When is it time to double down in commitment, and when is it time to walk away?
The key, I believe to this dilemma is surprisingly simple, but may be difficult to discern because your soul is enmeshed. When you are emotionally enmeshed in a relationship, it’s very hard to see the forrest through the trees. What do I mean?
Well, it all kind of attaches itself to “being in love”. A notion that holds people together while being an erroneous, soul based phenomenon… “being in love”. It attaches itself to a “fairy tale” dreamy viewpoint that “we were meant to be.” If you buy into these lies you will stay in a destructive, toxic, dysfunctional relationship regardless of whether you are even in an abusive situation. “But… I love him/her!” I can’t just leave! Under these circumstances, you will likely not have the discernment to make a proper choice. Oh… and by the way… you have a choice! Now is the time to choose, if you are not married.
So does that give me license to just walk away from anything at any time? Well you can, but indeed there is a time when sticking it out and remaining committed is warranted. This is when, for example, both people are committed to doing the work to grow out of unhealthy, dysfunctional patterns. When the people deal with their unhealed past, forgive their parents and others who hurt them and whom they have hurt, and release judgements against others.
They are not perpetual victims and subsequent blamers. They have enough understood value within, to not stick with a broken relationship of abuse because they think that’s what they deserve.
They go for help and establish accountability and don’t simply go by their “feelings”. Matt Walsh puts it this way in his article, “My Marriage Wasn’t Meant to Be” – (If you want to read the article click HERE.)
“That’s what we do. We make our spouses into our soul mates by marrying them. We don’t simply think that they are soul mates and then just sort of symbolically consecrate that recognition through what would then be an effectively meaningless marriage sacrament. Instead, we find another unique, dynamic, wholly individualized human being, and we make the monumental, supernatural decision to bind ourselves to them for eternity.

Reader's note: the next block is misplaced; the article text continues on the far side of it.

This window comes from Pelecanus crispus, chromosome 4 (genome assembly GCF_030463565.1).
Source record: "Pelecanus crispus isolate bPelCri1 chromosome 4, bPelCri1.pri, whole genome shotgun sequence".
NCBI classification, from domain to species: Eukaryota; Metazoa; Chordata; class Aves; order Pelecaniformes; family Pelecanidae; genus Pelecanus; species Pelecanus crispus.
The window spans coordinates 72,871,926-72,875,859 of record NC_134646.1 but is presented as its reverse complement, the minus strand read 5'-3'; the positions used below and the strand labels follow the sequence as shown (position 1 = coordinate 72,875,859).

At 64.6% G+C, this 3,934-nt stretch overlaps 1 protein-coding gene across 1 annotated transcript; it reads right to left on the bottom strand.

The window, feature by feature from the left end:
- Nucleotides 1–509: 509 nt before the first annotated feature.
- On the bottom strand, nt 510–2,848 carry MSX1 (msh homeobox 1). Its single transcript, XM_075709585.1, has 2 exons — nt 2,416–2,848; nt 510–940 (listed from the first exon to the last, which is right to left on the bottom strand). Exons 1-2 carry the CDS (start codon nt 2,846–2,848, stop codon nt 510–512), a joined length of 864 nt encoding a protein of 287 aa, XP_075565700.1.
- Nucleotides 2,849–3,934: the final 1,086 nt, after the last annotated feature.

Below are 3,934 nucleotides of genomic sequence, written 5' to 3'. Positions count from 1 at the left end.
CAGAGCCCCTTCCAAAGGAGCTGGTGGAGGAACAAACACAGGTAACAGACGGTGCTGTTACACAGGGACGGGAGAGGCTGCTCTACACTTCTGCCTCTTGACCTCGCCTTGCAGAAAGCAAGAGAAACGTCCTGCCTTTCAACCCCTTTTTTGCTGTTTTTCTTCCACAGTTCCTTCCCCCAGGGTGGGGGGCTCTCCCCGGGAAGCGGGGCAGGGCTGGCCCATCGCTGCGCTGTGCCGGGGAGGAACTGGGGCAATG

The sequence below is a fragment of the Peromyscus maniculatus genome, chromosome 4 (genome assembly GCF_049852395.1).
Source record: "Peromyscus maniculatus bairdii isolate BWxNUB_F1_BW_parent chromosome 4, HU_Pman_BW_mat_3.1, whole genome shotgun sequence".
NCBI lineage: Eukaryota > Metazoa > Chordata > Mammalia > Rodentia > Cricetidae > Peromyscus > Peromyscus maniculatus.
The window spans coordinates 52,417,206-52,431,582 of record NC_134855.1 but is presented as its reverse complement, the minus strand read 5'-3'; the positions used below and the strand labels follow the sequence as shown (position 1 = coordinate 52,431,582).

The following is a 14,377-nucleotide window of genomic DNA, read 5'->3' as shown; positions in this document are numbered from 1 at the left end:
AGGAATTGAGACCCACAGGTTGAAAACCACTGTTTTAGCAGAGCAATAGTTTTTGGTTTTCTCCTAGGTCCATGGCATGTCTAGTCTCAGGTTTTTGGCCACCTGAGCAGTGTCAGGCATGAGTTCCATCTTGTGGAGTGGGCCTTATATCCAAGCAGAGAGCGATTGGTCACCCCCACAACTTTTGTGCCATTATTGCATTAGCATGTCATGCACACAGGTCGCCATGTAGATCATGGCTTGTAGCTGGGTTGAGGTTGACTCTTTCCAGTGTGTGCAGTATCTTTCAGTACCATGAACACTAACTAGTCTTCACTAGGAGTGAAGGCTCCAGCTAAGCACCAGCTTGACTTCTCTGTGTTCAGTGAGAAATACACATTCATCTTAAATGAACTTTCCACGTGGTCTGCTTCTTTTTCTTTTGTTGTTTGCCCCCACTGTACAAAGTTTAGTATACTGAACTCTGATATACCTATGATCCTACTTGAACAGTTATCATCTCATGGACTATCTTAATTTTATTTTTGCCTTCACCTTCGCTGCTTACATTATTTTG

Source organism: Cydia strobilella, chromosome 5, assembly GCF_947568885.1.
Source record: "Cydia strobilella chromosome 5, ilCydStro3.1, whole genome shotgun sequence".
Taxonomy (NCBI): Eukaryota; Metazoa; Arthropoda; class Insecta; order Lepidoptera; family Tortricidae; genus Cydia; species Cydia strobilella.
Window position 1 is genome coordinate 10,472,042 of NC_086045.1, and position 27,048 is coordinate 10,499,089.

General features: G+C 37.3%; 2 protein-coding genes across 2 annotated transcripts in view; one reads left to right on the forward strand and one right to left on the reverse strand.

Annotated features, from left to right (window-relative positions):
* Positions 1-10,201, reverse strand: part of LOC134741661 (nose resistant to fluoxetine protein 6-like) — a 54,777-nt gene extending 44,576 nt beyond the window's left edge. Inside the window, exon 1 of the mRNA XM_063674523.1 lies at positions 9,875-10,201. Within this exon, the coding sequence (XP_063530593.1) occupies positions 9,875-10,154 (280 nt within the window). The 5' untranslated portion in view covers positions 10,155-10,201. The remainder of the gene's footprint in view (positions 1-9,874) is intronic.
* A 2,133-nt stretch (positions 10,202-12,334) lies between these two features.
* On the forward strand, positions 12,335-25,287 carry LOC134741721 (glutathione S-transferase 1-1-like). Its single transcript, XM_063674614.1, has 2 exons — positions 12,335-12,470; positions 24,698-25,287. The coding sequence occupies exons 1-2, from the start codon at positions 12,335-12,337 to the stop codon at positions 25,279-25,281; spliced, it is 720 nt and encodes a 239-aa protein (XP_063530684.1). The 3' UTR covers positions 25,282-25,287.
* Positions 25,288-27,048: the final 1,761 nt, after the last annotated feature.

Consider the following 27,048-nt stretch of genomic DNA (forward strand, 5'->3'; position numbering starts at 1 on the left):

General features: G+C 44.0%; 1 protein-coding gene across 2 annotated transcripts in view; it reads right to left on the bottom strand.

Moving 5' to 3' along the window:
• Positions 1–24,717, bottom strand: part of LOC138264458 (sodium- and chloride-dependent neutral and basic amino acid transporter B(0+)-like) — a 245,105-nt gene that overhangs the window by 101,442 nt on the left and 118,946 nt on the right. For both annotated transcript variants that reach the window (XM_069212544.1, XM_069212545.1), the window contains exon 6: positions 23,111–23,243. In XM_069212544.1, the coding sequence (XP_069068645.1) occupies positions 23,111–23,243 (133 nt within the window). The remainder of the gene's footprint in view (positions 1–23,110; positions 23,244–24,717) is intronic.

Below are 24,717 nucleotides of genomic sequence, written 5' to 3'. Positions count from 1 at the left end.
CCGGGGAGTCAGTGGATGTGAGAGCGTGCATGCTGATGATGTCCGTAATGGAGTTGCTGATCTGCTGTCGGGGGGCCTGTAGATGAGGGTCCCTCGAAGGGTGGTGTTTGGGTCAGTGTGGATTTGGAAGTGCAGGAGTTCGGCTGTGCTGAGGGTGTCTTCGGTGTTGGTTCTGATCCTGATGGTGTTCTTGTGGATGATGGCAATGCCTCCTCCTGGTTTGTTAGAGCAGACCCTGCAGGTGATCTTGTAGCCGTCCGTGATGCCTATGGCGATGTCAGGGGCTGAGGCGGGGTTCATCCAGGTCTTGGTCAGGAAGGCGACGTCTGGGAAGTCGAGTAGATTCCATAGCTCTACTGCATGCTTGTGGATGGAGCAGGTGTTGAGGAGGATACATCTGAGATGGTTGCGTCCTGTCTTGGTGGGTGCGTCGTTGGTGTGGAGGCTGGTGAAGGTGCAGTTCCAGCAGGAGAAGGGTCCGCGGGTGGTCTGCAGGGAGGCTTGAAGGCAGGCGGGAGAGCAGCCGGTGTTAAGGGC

It’s a bold and risky move, no matter how you look at it. It’s important to recognize this, not so that you can run away like a petrified little puppy and never tie the knot with anyone, but so that you can go into marriage knowing, at least to some extent, what you’re really doing. This person wasn’t made for you. It wasn’t “destined” to be. There will be some parts of your relationship that are incongruous and conflicting. It won’t all click together like a set of Legos, as you might expect if you think this coupling was fated in the stars.
It’s funny that people get divorced and often cite “irreconcilable differences.” Well, what did they think was going to happen? Did they think every difference would be reconcilable? Did they think every bit of contention between them could be perfectly and permanently solved? (Because they love each other?)
People go into marriage with the mentality of children, and I really think that pop culture has a lot to do with that. Marriage is a choice made against the odds. That’s what’s so exciting about it. Thankfully, I made this choice with my wife. She is now my soul mate, my other, my completion, but I could not say that about her until we said “I do” to each other.”
Matt writes this out of having the where-with-all and discernment to know when to continue in commitment, and when to walk away. Give yourself the permission to get help, grow in discernment, and do the work it takes to find out. Too many people have come to me for help in literally 3 months of marriage wondering why they got married. Others thought things would magically get better when they got married, but they just got worse. Don’t become a statistic… get the help you need and acquire the goods for each of you to know the truth.